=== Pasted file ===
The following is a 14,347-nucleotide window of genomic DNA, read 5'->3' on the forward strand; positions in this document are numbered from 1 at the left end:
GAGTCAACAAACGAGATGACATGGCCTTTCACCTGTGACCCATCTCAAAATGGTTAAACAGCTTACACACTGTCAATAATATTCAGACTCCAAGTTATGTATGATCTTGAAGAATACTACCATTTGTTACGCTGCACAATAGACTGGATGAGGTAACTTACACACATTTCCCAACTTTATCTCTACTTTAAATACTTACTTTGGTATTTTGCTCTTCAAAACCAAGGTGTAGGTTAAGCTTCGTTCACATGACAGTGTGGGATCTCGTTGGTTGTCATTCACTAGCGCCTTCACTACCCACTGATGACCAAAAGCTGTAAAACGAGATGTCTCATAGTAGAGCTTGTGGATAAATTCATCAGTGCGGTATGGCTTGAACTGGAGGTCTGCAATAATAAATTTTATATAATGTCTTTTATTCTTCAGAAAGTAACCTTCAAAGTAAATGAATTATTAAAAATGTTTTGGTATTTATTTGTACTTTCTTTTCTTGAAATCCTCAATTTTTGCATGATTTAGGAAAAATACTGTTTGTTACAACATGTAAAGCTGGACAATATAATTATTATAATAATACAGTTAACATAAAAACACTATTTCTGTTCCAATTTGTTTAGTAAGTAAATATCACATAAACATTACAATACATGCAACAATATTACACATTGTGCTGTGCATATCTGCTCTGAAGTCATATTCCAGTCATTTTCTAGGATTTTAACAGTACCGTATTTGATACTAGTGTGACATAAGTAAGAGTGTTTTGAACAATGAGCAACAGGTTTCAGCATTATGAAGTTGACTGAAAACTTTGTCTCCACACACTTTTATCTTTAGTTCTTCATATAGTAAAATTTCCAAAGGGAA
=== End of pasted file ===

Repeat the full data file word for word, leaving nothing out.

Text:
The following is a 14,347-nucleotide window of genomic DNA, read 5'->3' on the forward strand; positions in this document are numbered from 1 at the left end:
GAGTCAACAAACGAGATGACATGGCCTTTCACCTGTGACCCATCTCAAAATGGTTAAACAGCTTACACACTGTCAATAATATTCAGACTCCAAGTTATGTATGATCTTGAAGAATACTACCATTTGTTACGCTGCACAATAGACTGGATGAGGTAACTTACACACATTTCCCAACTTTATCTCTACTTTAAATACTTACTTTGGTATTTTGCTCTTCAAAACCAAGGTGTAGGTTAAGCTTCGTTCACATGACAGTGTGGGATCTCGTTGGTTGTCATTCACTAGCGCCTTCACTACCCACTGATGACCAAAAGCTGTAAAACGAGATGTCTCATAGTAGAGCTTGTGGATAAATTCATCAGTGCGGTATGGCTTGAACTGGAGGTCTGCAATAATAAATTTTATATAATGTCTTTTATTCTTCAGAAAGTAACCTTCAAAGTAAATGAATTATTAAAAATGTTTTGGTATTTATTTGTACTTTCTTTTCTTGAAATCCTCAATTTTTGCATGATTTAGGAAAAATACTGTTTGTTACAACATGTAAAGCTGGACAATATAATTATTATAATAATACAGTTAACATAAAAACACTATTTCTGTTCCAATTTGTTTAGTAAGTAAATATCACATAAACATTACAATACATGCAACAATATTACACATTGTGCTGTGCATATCTGCTCTGAAGTCATATTCCAGTCATTTTCTAGGATTTTAACAGTACCGTATTTGATACTAGTGTGACATAAGTAAGAGTGTTTTGAACAATGAGCAACAGGTTTCAGCATTATGAAGTTGACTGAAAACTTTGTCTCCACACACTTTTATCTTTAGTTCTTCATATAGTAAAATTTCCAAAGGGAA